Transient cerebral ischemia is known to induce endogenous mechanisms that can prevent or delay neuronal injury, such as the activation of mitochondrial potassium channels. However, the molecular mechanism of this effect remains unclear. In this study, the single-channel activity was measured using the patch-clamp technique of the mitoplasts isolated from gerbil hippocampus. In 70% of all patches, a potassium-selective current with the properties of a voltage-gated Kv-type potassium channel was recorded with mean conductance 109+/-6pS in a symmetrical solution. The channel was blocked at negative voltages and irreversibly by margatoxin, a specific Kv1.3 channel inhibitor. The ATP/Mg(2+) complex and Ca(2+) ions had no effect on channel activity. Additionally, agitoxin-2, a potent inhibitor of voltage-gated potassium channels, had no effect on mitochondrial channel activity. This observation suggests that in contrast to surface membrane channels, the mitochondrial voltage-gated potassium channel could have a different molecular structure with no affinity to agitoxin-2. Western blots of gerbil hippocampal mitochondria and immunohistochemistry on gerbil brain sections confirmed the expression of the Kv1.3 protein in mitochondria. Our findings indicate that gerbil brain mitochondria contain a voltage-gated potassium channel that can influence the function of mitochondria in physiological and pathological conditions and that has properties similar to the surface membrane Kv1.3 channel.
Methadone is a widely used therapeutic opioid in narcotic addiction and neuropathic pain syndromes. Oncologists regularly use methadone as a long-lasting analgesic. Recently it has also been proposed as a promising agent in leukemia therapy, especially when conventional therapies are not effective. Nevertheless, numerous reports indicate a negative impact on human cognition with chronic exposure to opiates. Thus, clarification of methadone toxicity is required. In SH-SY5Y cells we found that high concentrations of methadone were required to induce cell death. Methadone-induced cell death seems to be related to necrotic processes rather than typical apoptosis. Cell cultures challenged with methadone presented alterations in mitochondrial outer membrane permeability. A mechanism that involves Bax translocation to the mitochondria was observed, accompanied with cytochrome c release. Furthermore, no participation of known protein regulators of apoptosis such as Bcl-X(L) and p53 was observed. Interestingly, methadone-induced cell death took place by a caspases-independent pathway; perhaps due to its ability to induce a drastic depletion in cellular ATP levels. Therefore, we studied the effect of methadone on isolated rat liver mitochondria. We observed that methadone caused mitochondrial uncoupling, coinciding with the ionophoric properties of methadone, but did not cause swelling of the organelles. Overall, the effects observed for cells in the presence of supratherapeutic doses of methadone may result from a "bioenergetic crisis." A decreased level of cellular energy may predispose cells to necrotic-like cell death.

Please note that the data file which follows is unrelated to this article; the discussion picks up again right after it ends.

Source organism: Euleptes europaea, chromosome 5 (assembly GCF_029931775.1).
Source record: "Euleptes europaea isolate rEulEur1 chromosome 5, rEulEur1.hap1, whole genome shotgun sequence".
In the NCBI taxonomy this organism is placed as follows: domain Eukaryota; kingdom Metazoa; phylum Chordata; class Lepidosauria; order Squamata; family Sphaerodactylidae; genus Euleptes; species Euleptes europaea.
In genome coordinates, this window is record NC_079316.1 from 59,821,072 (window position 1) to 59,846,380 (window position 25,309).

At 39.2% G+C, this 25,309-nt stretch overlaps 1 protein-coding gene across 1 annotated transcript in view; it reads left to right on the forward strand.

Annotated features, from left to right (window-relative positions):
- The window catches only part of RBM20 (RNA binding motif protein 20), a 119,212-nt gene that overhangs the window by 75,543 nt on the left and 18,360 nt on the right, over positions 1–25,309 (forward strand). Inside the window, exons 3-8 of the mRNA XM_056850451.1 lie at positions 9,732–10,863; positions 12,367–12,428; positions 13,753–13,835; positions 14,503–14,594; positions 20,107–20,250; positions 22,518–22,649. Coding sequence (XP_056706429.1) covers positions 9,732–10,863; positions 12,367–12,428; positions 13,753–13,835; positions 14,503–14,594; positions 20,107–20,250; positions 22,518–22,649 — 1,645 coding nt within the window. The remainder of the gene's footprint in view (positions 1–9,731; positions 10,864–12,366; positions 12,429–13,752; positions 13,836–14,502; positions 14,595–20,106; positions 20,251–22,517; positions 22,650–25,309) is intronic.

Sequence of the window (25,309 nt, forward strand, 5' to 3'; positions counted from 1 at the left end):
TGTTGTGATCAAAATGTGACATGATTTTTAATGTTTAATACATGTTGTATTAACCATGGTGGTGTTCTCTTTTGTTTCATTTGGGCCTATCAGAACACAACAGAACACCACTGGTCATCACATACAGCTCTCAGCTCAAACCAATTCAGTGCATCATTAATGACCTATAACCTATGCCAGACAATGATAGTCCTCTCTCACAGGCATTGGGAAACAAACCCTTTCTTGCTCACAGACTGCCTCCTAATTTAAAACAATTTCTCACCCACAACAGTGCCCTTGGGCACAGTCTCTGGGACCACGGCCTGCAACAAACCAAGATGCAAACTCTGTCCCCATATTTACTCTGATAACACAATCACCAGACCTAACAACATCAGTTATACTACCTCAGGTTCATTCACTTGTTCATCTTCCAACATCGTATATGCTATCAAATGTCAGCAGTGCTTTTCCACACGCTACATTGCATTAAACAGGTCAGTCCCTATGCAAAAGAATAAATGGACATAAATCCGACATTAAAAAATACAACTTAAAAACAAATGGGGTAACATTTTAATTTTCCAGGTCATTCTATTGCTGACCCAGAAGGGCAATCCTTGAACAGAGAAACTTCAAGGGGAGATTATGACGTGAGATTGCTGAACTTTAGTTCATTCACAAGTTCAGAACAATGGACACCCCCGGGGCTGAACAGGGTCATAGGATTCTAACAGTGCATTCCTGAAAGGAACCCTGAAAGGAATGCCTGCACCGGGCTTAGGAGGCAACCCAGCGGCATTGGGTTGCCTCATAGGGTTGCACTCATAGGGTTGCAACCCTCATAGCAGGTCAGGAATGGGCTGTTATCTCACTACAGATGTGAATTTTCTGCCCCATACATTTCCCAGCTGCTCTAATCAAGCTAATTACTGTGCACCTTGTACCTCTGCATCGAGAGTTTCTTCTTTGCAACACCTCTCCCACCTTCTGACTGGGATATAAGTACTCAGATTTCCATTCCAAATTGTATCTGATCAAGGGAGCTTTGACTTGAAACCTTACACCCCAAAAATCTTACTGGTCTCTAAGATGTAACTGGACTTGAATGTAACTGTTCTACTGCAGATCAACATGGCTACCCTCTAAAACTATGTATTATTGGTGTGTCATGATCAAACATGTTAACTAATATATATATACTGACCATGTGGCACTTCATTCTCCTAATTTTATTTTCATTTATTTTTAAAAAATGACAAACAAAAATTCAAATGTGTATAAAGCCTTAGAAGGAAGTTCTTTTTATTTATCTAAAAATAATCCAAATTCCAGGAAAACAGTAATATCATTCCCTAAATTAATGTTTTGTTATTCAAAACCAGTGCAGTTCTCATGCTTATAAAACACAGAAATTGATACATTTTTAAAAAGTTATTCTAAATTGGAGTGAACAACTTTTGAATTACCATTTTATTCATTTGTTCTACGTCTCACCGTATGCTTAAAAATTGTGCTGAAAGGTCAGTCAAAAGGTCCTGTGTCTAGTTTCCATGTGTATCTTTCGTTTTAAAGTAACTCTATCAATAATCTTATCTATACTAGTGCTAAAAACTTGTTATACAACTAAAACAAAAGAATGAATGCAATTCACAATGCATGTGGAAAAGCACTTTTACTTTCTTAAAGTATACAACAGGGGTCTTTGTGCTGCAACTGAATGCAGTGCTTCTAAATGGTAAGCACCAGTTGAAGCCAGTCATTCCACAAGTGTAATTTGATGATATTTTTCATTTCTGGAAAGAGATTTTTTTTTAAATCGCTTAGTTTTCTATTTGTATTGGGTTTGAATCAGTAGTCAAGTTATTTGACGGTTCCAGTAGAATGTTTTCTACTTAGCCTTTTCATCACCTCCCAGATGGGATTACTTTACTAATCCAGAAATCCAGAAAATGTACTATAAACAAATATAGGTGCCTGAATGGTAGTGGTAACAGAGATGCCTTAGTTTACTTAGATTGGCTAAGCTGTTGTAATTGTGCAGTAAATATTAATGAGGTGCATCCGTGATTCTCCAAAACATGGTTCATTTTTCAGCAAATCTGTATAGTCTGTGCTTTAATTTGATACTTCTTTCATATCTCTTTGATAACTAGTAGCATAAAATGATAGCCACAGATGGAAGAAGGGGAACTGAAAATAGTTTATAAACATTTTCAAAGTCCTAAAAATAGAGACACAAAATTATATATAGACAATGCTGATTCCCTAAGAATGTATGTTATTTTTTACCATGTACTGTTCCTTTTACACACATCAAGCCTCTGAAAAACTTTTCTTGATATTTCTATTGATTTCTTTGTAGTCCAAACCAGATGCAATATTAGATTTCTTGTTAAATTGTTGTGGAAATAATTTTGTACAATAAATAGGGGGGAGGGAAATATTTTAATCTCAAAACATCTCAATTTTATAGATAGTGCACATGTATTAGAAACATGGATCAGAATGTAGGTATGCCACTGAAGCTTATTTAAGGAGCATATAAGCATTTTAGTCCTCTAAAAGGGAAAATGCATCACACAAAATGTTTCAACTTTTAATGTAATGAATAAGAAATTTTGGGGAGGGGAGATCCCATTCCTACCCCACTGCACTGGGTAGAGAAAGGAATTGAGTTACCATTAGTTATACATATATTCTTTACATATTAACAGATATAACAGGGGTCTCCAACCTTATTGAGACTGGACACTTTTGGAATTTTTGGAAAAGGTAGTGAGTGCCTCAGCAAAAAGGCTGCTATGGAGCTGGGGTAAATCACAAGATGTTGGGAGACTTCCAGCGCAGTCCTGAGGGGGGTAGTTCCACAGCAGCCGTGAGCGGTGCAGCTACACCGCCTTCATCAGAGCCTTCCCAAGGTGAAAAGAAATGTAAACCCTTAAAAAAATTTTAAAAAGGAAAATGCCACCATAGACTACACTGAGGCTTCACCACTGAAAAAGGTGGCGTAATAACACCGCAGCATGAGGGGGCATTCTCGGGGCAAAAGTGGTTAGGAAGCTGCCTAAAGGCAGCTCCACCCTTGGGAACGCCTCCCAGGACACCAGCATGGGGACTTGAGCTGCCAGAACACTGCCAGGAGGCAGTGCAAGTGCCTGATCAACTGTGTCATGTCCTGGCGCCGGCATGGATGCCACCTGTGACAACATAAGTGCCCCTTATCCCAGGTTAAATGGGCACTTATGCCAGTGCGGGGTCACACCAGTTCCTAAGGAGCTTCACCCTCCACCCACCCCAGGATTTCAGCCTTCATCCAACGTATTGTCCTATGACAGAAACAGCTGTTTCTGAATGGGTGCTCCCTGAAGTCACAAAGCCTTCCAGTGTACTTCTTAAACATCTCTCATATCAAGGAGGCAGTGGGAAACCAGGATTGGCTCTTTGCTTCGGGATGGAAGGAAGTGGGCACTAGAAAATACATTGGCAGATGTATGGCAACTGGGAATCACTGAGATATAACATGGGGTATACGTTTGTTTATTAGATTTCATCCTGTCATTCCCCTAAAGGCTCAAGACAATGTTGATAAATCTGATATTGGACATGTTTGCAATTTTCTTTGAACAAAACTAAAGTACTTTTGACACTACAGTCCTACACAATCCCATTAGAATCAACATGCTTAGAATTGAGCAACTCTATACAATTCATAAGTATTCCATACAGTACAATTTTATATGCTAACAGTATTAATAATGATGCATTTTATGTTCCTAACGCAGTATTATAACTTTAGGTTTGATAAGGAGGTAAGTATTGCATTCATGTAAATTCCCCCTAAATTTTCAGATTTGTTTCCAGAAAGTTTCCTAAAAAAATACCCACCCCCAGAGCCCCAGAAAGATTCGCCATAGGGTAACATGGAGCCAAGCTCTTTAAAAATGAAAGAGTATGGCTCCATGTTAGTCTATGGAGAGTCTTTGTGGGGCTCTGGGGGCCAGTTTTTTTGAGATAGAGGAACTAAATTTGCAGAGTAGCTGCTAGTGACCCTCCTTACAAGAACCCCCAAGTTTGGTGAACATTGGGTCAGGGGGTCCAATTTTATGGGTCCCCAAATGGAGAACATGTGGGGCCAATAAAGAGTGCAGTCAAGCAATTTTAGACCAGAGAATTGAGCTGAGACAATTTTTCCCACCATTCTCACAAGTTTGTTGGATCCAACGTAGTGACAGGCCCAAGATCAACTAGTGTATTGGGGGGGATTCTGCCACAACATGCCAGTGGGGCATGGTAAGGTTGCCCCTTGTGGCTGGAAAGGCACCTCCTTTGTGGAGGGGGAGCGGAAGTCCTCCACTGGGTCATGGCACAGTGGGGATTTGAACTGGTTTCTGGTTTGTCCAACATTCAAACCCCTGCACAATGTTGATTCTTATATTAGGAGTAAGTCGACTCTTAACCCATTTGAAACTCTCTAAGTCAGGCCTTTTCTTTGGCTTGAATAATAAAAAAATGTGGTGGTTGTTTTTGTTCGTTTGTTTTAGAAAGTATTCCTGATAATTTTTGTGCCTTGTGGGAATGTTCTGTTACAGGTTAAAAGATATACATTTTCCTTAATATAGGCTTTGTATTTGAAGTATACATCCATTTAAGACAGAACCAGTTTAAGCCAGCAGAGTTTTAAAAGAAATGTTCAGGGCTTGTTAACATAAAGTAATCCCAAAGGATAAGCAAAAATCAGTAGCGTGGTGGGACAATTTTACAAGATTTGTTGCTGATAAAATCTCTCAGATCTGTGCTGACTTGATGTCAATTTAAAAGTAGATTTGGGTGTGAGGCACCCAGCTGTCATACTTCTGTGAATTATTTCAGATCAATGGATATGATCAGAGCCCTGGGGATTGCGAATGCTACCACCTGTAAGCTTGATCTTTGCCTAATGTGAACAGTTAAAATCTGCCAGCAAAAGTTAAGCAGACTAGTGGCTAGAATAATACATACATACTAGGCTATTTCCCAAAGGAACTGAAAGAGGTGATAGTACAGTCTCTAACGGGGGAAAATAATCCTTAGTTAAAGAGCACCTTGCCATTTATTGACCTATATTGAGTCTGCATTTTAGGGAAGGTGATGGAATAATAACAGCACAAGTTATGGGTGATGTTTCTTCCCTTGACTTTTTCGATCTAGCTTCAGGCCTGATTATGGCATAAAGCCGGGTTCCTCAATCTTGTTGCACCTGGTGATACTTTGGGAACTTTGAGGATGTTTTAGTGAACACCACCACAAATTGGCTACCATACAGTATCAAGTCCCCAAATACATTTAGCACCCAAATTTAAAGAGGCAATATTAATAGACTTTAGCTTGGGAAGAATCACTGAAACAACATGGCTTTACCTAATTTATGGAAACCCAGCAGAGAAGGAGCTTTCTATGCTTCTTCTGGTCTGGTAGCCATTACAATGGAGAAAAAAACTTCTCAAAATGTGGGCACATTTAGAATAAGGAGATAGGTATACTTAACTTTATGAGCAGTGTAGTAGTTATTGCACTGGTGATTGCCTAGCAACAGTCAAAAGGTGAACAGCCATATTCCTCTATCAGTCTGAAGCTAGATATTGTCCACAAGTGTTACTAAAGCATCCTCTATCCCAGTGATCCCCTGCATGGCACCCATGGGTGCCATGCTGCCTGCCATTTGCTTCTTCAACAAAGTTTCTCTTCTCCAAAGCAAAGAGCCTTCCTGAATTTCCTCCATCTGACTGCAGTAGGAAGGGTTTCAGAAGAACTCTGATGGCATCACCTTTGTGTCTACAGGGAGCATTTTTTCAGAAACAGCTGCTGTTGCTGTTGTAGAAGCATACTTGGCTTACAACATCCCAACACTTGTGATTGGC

Mitochondrial potassium channels play an important role in cytoprotection. Potassium channels in the inner mitochondrial membrane are modulated by inhibitors and activators (potassium channel openers) previously described for plasma membrane potassium channels. The majority of mitochondrial potassium channel modulators exhibit a broad spectrum of off-target effects. These include uncoupling properties, inhibition of the respiratory chain and effects on cellular calcium homeostasis. Therefore, the rational application of channel inhibitors or activators is crucial to understanding the cellular consequences of mitochondrial channel inhibition or activation. Moreover, understanding their side-effects should facilitate the design of a specific mitochondrial channel opener with cytoprotective properties. In this review, we discuss the complex interactions of potassium channel inhibitors and activators with cellular structures.